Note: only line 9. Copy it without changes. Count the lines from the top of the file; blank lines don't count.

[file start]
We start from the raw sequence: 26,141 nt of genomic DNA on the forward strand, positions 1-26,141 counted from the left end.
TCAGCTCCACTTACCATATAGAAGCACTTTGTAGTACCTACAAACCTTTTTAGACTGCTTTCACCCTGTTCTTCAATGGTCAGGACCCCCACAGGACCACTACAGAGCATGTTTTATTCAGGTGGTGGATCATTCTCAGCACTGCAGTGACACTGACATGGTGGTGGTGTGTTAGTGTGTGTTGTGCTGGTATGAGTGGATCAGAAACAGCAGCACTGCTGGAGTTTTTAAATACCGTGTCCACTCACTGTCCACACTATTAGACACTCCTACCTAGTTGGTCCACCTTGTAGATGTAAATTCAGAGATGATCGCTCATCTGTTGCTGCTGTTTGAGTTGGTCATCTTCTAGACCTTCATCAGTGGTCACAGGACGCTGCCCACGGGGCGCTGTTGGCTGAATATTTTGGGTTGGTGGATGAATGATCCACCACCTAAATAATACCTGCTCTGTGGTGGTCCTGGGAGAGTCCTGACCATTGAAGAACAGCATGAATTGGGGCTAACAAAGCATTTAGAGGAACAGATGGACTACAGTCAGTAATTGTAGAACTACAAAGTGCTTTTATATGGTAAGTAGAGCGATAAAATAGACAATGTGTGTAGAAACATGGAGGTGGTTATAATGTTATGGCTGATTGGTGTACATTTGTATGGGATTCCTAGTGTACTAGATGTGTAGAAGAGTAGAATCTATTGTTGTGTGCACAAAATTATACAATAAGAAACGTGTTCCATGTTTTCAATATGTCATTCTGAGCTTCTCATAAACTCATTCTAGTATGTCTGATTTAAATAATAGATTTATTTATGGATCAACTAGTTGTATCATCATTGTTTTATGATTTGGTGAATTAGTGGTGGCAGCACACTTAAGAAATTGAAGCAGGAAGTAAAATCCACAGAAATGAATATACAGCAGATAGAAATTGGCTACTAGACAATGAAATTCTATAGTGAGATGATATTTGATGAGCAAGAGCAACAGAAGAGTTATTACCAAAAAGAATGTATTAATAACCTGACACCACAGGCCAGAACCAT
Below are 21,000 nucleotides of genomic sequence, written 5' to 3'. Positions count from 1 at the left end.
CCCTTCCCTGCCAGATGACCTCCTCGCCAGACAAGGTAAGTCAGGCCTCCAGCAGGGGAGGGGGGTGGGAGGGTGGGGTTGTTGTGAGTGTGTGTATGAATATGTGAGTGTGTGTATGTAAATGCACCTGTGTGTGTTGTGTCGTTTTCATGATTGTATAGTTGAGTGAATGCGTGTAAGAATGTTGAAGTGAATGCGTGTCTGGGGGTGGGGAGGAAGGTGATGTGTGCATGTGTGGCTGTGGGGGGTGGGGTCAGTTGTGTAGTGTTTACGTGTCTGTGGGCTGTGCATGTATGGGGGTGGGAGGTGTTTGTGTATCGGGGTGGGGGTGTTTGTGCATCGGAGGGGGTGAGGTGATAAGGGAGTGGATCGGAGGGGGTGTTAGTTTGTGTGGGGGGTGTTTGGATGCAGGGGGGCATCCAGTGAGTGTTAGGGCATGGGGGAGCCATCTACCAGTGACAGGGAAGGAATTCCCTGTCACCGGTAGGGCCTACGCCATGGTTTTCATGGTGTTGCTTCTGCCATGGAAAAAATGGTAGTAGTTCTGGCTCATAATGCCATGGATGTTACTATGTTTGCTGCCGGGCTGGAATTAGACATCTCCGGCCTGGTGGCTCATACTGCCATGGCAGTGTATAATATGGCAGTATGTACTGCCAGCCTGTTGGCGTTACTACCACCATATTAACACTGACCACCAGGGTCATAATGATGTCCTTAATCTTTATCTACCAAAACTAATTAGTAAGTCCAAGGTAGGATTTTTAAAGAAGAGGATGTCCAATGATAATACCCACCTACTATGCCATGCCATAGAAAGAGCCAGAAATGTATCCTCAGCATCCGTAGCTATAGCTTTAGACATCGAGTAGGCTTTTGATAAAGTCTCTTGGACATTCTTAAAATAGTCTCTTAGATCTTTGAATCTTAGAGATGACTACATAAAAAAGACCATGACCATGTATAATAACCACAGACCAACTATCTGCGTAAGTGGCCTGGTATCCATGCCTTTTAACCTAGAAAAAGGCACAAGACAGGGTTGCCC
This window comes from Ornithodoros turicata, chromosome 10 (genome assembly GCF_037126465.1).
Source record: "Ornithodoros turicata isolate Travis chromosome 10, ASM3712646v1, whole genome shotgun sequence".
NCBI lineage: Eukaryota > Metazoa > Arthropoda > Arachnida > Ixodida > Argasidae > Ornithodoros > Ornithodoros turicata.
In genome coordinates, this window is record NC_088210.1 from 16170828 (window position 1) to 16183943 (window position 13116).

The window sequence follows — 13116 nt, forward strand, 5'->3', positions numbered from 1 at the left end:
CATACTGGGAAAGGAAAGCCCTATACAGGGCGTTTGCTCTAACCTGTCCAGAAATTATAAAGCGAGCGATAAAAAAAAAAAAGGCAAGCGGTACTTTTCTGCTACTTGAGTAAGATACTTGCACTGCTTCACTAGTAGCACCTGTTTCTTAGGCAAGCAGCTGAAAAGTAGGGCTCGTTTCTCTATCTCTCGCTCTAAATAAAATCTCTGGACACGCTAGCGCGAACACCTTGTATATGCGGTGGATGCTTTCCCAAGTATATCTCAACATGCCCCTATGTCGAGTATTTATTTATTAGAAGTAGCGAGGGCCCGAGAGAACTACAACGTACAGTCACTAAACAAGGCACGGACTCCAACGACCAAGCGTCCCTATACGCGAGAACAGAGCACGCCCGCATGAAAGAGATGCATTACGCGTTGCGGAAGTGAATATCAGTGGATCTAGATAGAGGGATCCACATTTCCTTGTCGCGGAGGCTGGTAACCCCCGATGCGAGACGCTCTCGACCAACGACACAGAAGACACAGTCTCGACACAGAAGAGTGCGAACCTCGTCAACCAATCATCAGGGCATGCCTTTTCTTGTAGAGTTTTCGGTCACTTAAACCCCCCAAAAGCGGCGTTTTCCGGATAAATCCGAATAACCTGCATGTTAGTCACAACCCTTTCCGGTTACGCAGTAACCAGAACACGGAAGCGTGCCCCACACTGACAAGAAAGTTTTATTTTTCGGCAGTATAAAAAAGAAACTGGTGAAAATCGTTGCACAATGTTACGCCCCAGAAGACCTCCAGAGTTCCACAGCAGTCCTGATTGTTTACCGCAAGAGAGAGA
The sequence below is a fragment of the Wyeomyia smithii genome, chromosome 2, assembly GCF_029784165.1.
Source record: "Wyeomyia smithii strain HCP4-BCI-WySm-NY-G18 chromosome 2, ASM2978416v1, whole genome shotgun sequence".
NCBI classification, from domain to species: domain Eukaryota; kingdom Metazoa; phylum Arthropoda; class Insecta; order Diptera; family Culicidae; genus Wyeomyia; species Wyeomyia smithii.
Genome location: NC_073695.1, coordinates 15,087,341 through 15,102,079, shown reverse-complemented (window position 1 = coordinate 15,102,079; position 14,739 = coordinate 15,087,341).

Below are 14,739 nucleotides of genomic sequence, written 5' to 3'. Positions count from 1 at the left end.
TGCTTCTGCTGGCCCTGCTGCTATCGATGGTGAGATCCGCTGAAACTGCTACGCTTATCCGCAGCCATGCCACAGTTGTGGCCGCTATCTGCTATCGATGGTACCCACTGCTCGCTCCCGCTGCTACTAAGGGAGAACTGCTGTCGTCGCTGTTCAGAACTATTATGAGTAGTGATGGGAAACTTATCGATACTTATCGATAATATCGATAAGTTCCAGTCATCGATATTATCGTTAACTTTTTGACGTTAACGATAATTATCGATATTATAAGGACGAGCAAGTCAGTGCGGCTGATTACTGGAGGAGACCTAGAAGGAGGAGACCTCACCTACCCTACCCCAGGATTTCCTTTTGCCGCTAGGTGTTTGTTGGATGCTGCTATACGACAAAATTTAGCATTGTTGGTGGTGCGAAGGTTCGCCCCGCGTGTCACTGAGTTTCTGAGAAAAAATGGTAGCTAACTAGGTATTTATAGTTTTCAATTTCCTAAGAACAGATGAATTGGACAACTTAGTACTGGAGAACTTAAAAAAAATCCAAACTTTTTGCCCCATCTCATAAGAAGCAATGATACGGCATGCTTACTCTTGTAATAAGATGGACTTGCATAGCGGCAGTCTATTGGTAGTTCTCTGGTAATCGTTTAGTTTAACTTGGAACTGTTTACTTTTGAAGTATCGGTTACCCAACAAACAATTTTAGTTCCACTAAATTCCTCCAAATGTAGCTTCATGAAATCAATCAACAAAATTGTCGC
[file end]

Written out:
The window sequence follows — 13116 nt, forward strand, 5'->3', positions numbered from 1 at the left end: